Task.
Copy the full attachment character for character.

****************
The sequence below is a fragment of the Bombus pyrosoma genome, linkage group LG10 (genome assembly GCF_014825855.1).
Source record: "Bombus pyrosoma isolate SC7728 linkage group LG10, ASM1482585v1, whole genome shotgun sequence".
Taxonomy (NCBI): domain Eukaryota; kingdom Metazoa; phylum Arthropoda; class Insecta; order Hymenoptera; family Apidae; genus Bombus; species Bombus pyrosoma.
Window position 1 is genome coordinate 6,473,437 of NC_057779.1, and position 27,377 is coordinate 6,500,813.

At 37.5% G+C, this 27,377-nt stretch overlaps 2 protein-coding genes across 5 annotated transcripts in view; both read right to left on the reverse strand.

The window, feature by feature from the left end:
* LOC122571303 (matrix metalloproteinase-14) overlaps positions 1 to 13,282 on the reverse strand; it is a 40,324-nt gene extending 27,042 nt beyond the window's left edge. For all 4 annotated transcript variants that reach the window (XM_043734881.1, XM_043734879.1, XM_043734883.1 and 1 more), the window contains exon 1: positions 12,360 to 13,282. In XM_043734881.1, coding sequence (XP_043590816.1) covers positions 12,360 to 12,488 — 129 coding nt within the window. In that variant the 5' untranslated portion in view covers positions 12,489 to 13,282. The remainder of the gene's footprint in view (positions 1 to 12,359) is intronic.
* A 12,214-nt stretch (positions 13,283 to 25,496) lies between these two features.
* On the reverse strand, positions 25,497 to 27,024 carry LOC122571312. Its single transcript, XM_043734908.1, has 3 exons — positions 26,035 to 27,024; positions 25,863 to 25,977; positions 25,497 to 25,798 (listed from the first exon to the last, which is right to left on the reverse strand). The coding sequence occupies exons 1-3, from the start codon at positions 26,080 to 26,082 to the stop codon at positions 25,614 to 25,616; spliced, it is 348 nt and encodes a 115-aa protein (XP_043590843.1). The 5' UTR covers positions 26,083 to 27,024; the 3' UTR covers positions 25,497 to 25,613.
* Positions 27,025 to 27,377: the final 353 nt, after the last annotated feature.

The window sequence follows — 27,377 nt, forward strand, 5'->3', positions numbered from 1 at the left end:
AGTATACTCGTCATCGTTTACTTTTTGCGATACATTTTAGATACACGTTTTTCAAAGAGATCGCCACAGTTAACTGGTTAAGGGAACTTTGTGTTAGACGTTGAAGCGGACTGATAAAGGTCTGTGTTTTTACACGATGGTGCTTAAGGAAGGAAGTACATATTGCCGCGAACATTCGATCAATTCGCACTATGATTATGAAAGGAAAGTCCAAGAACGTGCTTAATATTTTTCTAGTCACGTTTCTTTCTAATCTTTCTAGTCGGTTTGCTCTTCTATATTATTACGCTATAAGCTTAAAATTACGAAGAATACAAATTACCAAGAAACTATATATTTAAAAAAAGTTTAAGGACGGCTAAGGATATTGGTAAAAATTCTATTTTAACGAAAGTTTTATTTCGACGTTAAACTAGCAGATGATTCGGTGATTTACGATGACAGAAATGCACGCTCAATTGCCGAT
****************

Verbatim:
The sequence below is a fragment of the Bombus pyrosoma genome, linkage group LG10 (genome assembly GCF_014825855.1).
Source record: "Bombus pyrosoma isolate SC7728 linkage group LG10, ASM1482585v1, whole genome shotgun sequence".
Taxonomy (NCBI): domain Eukaryota; kingdom Metazoa; phylum Arthropoda; class Insecta; order Hymenoptera; family Apidae; genus Bombus; species Bombus pyrosoma.
Window position 1 is genome coordinate 6,473,437 of NC_057779.1, and position 27,377 is coordinate 6,500,813.

At 37.5% G+C, this 27,377-nt stretch overlaps 2 protein-coding genes across 5 annotated transcripts in view; both read right to left on the reverse strand.

The window, feature by feature from the left end:
* LOC122571303 (matrix metalloproteinase-14) overlaps positions 1 to 13,282 on the reverse strand; it is a 40,324-nt gene extending 27,042 nt beyond the window's left edge. For all 4 annotated transcript variants that reach the window (XM_043734881.1, XM_043734879.1, XM_043734883.1 and 1 more), the window contains exon 1: positions 12,360 to 13,282. In XM_043734881.1, coding sequence (XP_043590816.1) covers positions 12,360 to 12,488 — 129 coding nt within the window. In that variant the 5' untranslated portion in view covers positions 12,489 to 13,282. The remainder of the gene's footprint in view (positions 1 to 12,359) is intronic.
* A 12,214-nt stretch (positions 13,283 to 25,496) lies between these two features.
* On the reverse strand, positions 25,497 to 27,024 carry LOC122571312. Its single transcript, XM_043734908.1, has 3 exons — positions 26,035 to 27,024; positions 25,863 to 25,977; positions 25,497 to 25,798 (listed from the first exon to the last, which is right to left on the reverse strand). The coding sequence occupies exons 1-3, from the start codon at positions 26,080 to 26,082 to the stop codon at positions 25,614 to 25,616; spliced, it is 348 nt and encodes a 115-aa protein (XP_043590843.1). The 5' UTR covers positions 26,083 to 27,024; the 3' UTR covers positions 25,497 to 25,613.
* Positions 27,025 to 27,377: the final 353 nt, after the last annotated feature.

The window sequence follows — 27,377 nt, forward strand, 5'->3', positions numbered from 1 at the left end:
AGTATACTCGTCATCGTTTACTTTTTGCGATACATTTTAGATACACGTTTTTCAAAGAGATCGCCACAGTTAACTGGTTAAGGGAACTTTGTGTTAGACGTTGAAGCGGACTGATAAAGGTCTGTGTTTTTACACGATGGTGCTTAAGGAAGGAAGTACATATTGCCGCGAACATTCGATCAATTCGCACTATGATTATGAAAGGAAAGTCCAAGAACGTGCTTAATATTTTTCTAGTCACGTTTCTTTCTAATCTTTCTAGTCGGTTTGCTCTTCTATATTATTACGCTATAAGCTTAAAATTACGAAGAATACAAATTACCAAGAAACTATATATTTAAAAAAAGTTTAAGGACGGCTAAGGATATTGGTAAAAATTCTATTTTAACGAAAGTTTTATTTCGACGTTAAACTAGCAGATGATTCGGTGATTTACGATGACAGAAATGCACGCTCAATTGCCGAT